After the hospital we boarded a bus for a short ride closer to the sea. Penguin Place is working to restore native habitat and control non-native predators so the Yellow-eyed penguins can have a safe place to nest and breed. We saw lush vegetation and some huge New Zealand fur seals along the way.
After our walk, we entered the cleverly dug observation tunnels that the preserve has created so that tourists can see the penguins without scaring them away or tramping on their habitat. It felt a bit like we were in a military bunker as we snaked underground, heading for our viewing area where we would hopefully see a few Hoiho on the beach.
Our guide cautioned us that we were not guaranteed to see penguins, and our little group huddled around the observation window, sharing binoculars and long-range lenses to try to scope out birds. We saw plenty of regular birds while we waited. After quite a long time, finally someone spotted a single Hoiho standing alone on the beach. It was a long way away, but we felt privileged to see it.
Oamaru – Little Blue Penguins
After Dunedin, the Oamaru Blue Penguin Colony was next on our penguin itinerary. Oamaru is a small town on the coast, about an hour and a half north of Dunedin. Originally, we planned to do a day trip from Dunedin to see the penguins, but when we realized that we needed to see them come in at night, we decided to just spend the night in town instead. We are really glad we did. Oamaru turned out to be a great, quirky little town with lots to see.
Little Blue Penguins, or kororā in Maori, are the smallest of the penguin species at around a foot tall. They live and breed all around New Zealand and southern Australia. We had our first little blue penguin experience outside of Melbourne at Phillip Island, with thousands of our closest penguin-loving friends from all over the world. After that experience with the masses, we got smart and booked the premium viewing experience at the Oamaru Blue Penguin Colony.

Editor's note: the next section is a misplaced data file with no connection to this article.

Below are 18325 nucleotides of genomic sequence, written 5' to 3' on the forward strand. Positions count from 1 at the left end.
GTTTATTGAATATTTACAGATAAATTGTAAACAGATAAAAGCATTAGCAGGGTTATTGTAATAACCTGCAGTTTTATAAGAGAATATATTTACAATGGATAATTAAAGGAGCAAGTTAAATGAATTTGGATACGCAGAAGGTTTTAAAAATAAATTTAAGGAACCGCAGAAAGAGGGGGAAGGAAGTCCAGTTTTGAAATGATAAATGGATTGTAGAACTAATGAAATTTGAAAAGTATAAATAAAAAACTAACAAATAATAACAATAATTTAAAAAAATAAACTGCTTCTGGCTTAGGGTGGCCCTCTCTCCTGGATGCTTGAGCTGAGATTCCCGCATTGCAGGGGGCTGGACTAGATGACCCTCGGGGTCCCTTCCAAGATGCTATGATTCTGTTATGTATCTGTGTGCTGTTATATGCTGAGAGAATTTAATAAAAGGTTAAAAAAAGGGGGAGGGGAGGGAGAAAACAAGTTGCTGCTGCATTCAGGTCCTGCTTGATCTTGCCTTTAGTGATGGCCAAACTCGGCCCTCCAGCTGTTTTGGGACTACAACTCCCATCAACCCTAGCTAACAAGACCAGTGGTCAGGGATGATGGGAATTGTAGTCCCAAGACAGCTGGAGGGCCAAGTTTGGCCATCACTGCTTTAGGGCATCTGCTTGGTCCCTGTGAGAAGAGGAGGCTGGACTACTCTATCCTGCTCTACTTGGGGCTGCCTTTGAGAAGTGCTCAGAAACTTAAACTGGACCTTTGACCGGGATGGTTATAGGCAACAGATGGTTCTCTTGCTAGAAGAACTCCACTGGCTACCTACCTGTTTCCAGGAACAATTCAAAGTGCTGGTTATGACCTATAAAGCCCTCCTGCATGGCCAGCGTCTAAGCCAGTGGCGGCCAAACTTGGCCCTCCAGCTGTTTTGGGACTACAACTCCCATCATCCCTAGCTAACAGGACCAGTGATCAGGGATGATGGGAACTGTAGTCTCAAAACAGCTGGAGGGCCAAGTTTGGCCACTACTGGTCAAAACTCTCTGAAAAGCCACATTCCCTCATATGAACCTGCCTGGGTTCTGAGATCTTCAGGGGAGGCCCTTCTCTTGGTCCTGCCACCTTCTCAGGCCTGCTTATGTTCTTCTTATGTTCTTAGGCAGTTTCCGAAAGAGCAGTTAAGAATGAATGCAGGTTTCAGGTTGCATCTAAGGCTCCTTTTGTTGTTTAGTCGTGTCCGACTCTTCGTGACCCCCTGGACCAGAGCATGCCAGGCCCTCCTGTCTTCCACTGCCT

As part of our package, we got to visit the facility during the day for a quick tour and a peek into some of the ten active nesting boxes at the colony. During the breeding season, between August and February, there are usually penguins looking after their eggs and/or baby chicks. We got to see a couple of penguins and their eggs. It felt a bit strange to intrude into the penguin’s private bedroom but he or she didn’t seem to mind.
Above ground, the Little blue penguins of the colony have a beautiful community of nesting boxes where they come back to rest every night after feeding. The colony protects them from natural predators and the birds do well and lay eggs generally twice each season. There are plenty of other little penguins roaming around Oamaru, we heard at least one who was nesting at the Steampunk HQ, but these penguins at the colony seem to have it made in the “gated community.”
After we peeked at the penguins during the day, we came back at dusk for our premium viewing experience. For most of the year, the penguins go out to sea every day to feed. Usually one bird is home tending the eggs and/or chicks. Then like clockwork, they swim home together every evening and come back onto the shore in rafts (not actual rafts, that is just what a group of arriving penguins is called). They come together on shore for protection and the rafts can be just a few or hundreds of penguins at a time.
We had a great spot just a few yards from where the penguins came on to the beach, and hundreds of little penguins walked by us, squawking like crazy, before heading back home to their nesting boxes. Before they go inside, the penguins spend time cleaning themselves off and hanging out around their boxes, making tons of noise. It felt like we were seeing them all come home from work and socialize at the pub. Just like at Phillip Island, we weren’t allowed to take photos so we wouldn’t blind the penguins with our flash, but the experience was so much more valuable than just a few photos.
Stewart Island – Kiwis plus Little Blue and Yellow-Eyed Penguins
Unfortunately we didn’t make it to Stewart Island during our trip, but if you are planning a trip around penguin (and bird) watching it would definitely be worth visiting. It’s New Zealand’s third largest island, about an hour’s ferry ride from the southern tip of the South Island and is about 85 percent National Park. In addition to about 20,000 kiwis (or Tokoeka), there are plenty of other native birds, including little blue penguins and yellow-eyed penguins.
Whether you are a penguin lover or not, New Zealand is definitely worth a visit. We encourage you to put one of these penguin spots on your itinerary so you can get your chance to see and hear these magical birds in the wild.